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Bird festival takes flight in Homer

Posted: Sunday, May 01, 2005

 

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  Birds and people will gather in Homer for next weekend's Kachemak Bay Shorebird Festival. Photo by M. Scott Moon

An oyster catcher rests on rocks. The brightly colored birds are a welcome sight on a bird-watching trip.

Photo by M. Scott Moon

Southcentral Alaska in the springtime is a magnet for huge flocks of shore-dwelling creatures that spend their time here traveling from beach to beach, meticulously scanning the sand for signs of life.

They're bird watchers, and they're back.

Beginning Thursday, the Homer Chamber of Commerce's 13th annual Kachemak Bay Shorebird Festival will take flight, with an expected 4,000 people in town ready to head out and scan the sandy beaches and marshy areas that surround town. There, they'll be looking for rock sandpipers and surfbirds, whimbrels and red-necked stints — maybe even a bar-tailed godwit or two.

According to Christina Whiting with the chamber, the Homer festival has become a primary destination for birders from not only the Kenai Peninsula, but elsewhere in Alaska and even Outside. She said visitors from as far away as Germany and Japan have signed up for the festival.

"It goes up a couple hundred each year," Whiting said last week while making final preparations for the festival, which includes numerous activities ranging from seminars on shorebirds to sea kayak trips into Kachemak Bay.

 

A puffin gets a running start on a flight. Birders who opt to take Kachemak Bay boat tours stand a good chance at witnessing the comical fowl.

Photo by M. Scott Moon

Whiting said registration for many of the festival's events has already closed due to high demand. However, that doesn't mean there aren't plenty of opportunities for people to get out and enjoy the fun. In fact, Whiting said most of the places birders who participate in the festival will visit are easily-accessible public places where anyone can go and look for their favorite dowitcher or yellowlegs (both the greater and lesser varieties are common in Homer this time of year).

"People can just come down and do the viewing stations," she said.

Whiting said the festival is about birds, but even more, it's a celebration of the return of sunshine, long days and nice weather to the Homer area.

"It's a celebration of birds, but it's also a celebration of spring," Whiting said.

Of the 4,000-plus visitors expected to hit town for the shorebird festival, Whiting said most simply want to congregate with their fellow bird watchers and look for some of the thousands of unique shorebirds that either nest in the area or are passing through on annual migrations.

Homer is a special area, she said, because of its perfect location nestled in Kachemak Bay, tucked away in the northern edge of the Gulf of Alaska.

 

A young birder watches a young eagle on the Homer Spit several years ago.

Photo by M. Scott Moon

"There are just a lot of areas for birds to settle here," she said. "It's a really conducive area for nesting."

According to the U.S. Fish and Wildlife Service, Alaska is home to more breeding shorebirds than anywhere else in the United States. In fact, it's estimated that fully one third of the world's species of shorebirds can be found somewhere in the state during the summertime. Which means birders in Homer will have a nearly unlimited opportunity to cross some rare and interesting birds off their lists.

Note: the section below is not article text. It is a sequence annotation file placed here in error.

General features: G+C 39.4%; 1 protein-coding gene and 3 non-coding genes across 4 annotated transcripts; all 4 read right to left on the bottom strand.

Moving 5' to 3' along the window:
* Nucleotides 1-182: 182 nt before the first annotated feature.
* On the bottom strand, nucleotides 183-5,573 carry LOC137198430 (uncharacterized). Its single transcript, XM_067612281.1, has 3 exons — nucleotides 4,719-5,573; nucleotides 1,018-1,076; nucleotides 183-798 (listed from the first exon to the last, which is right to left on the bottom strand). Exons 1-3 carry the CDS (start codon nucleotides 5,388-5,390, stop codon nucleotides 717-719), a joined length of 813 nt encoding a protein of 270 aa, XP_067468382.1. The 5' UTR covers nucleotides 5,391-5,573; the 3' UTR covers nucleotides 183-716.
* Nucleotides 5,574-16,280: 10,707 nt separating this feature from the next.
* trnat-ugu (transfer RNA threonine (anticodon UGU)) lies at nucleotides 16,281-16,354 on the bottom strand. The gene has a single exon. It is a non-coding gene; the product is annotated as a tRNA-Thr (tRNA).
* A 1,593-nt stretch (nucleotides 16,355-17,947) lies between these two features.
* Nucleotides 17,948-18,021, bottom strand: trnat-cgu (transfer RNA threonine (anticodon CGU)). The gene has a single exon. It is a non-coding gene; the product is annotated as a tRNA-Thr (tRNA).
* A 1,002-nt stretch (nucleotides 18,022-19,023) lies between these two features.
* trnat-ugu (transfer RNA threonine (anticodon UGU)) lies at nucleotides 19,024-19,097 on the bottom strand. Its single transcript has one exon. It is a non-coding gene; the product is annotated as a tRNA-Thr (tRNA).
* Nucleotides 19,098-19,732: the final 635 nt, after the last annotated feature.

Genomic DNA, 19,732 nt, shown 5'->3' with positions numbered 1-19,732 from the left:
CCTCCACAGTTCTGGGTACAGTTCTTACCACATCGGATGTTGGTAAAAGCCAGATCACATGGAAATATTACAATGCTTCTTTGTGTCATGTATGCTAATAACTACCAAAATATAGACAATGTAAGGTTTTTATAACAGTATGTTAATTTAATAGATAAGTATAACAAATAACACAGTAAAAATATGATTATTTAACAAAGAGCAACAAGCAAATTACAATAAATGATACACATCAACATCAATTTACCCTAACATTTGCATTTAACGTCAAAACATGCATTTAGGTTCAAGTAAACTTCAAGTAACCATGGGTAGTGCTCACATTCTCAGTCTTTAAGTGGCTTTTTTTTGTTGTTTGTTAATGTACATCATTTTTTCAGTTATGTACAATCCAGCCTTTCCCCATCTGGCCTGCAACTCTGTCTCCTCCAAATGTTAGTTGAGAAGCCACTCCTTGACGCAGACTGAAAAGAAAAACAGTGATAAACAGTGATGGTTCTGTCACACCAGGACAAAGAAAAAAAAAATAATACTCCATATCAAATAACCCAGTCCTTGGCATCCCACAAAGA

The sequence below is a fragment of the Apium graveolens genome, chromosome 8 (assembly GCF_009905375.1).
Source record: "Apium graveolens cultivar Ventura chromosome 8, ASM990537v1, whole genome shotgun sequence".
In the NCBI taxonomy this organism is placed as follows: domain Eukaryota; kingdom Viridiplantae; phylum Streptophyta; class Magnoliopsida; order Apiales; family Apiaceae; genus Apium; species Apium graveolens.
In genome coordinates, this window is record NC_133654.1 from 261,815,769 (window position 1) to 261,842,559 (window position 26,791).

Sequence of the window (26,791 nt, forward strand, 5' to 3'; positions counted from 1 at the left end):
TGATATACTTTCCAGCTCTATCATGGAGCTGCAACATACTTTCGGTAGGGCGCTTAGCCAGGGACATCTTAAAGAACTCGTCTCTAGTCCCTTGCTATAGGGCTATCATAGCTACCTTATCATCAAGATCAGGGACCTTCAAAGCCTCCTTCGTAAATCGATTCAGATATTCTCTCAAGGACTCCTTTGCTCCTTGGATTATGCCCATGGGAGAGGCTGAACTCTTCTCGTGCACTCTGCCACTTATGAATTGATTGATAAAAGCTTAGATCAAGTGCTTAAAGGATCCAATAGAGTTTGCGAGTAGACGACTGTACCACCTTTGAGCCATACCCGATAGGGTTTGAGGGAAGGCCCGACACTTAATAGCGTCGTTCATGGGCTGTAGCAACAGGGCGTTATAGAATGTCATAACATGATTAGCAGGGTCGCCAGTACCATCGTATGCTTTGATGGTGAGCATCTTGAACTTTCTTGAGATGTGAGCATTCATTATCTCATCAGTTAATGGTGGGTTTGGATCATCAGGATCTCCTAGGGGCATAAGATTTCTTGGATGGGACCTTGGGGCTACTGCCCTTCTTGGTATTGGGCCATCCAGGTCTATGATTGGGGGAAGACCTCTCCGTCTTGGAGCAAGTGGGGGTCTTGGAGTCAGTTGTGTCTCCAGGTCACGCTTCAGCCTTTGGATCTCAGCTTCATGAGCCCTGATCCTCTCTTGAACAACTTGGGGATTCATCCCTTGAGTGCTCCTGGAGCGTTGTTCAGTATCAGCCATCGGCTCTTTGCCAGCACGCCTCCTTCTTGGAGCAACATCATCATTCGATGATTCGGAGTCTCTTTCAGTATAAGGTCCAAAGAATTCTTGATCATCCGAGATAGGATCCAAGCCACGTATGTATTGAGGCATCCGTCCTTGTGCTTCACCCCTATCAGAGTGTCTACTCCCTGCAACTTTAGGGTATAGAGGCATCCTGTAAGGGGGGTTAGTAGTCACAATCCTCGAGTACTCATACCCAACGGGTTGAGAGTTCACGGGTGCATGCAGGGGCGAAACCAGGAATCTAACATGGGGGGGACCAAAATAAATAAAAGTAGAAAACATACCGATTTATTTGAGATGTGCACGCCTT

The featured bird at this year's festival is the godwit, of which there are three varieties — the marbled, the bar-tailed and the Hudsonian. All are rare birds and seeing any is a special treat for the experienced birder. In case you happen to be on the lookout, watch for a large, long-billed bird with long legs. They prefer to feed near the shoreline and can often be seen traveling in flocks.

 

Birds and people will gather in Homer for next weekend's Kachemak Bay Shorebird Festival.

Photo by M. Scott Moon

Although godwits are relatively uncommon, even inexperienced birders should have no trouble finding such common peninsula dwellers as sandpipers and killdeers, which make their homes here and are a familiar sight to anyone who's spent much time near the water.

In addition to bird-watching opportunities, the festival also offers a number of cultural and recreational events. This year's featured speaker will be Scott Weidensaul, who has authored more than a dozen books on natural history, including the Pulitzer Prize-nominated "Living in the Wind," which is about migratory birds and their habitats.

The festival also offers a host of activities that includes cruises, kayaking, beach walks, a fun run and several musical acts, including a concert Thursday by legendary singer-songwriter Richie Havens (see story, this page). For more information on the schedule of events, see the shorebird insert included with today's paper or visit the festival's Web site at www.bird inghomeralaska.org.

 

Bird watchers will be on the lookout for arctic terns and other birds during next weekend's 13th Annual Kachemak Bay Shorebird Festival in Homer.

Clarion file photo

Whiting said people don't have to necessarily be festival participants to enjoy the sights and sounds of Homer. In fact, she encouraged anyone — especially families — to simply stop in town for a while and check out all the interesting things going on around the town's bustling waterfront.

"Its' a great time for birders and non-birders alike," she said. "We try to keep it really family oriented."

Even if people don't have their minds set on spying a ruddy turnstone or wandering tattler, she said they're more than welcome to come down to the festival and simply enjoy a day or two.

"We want people just to come and explore all of Homer," she said.



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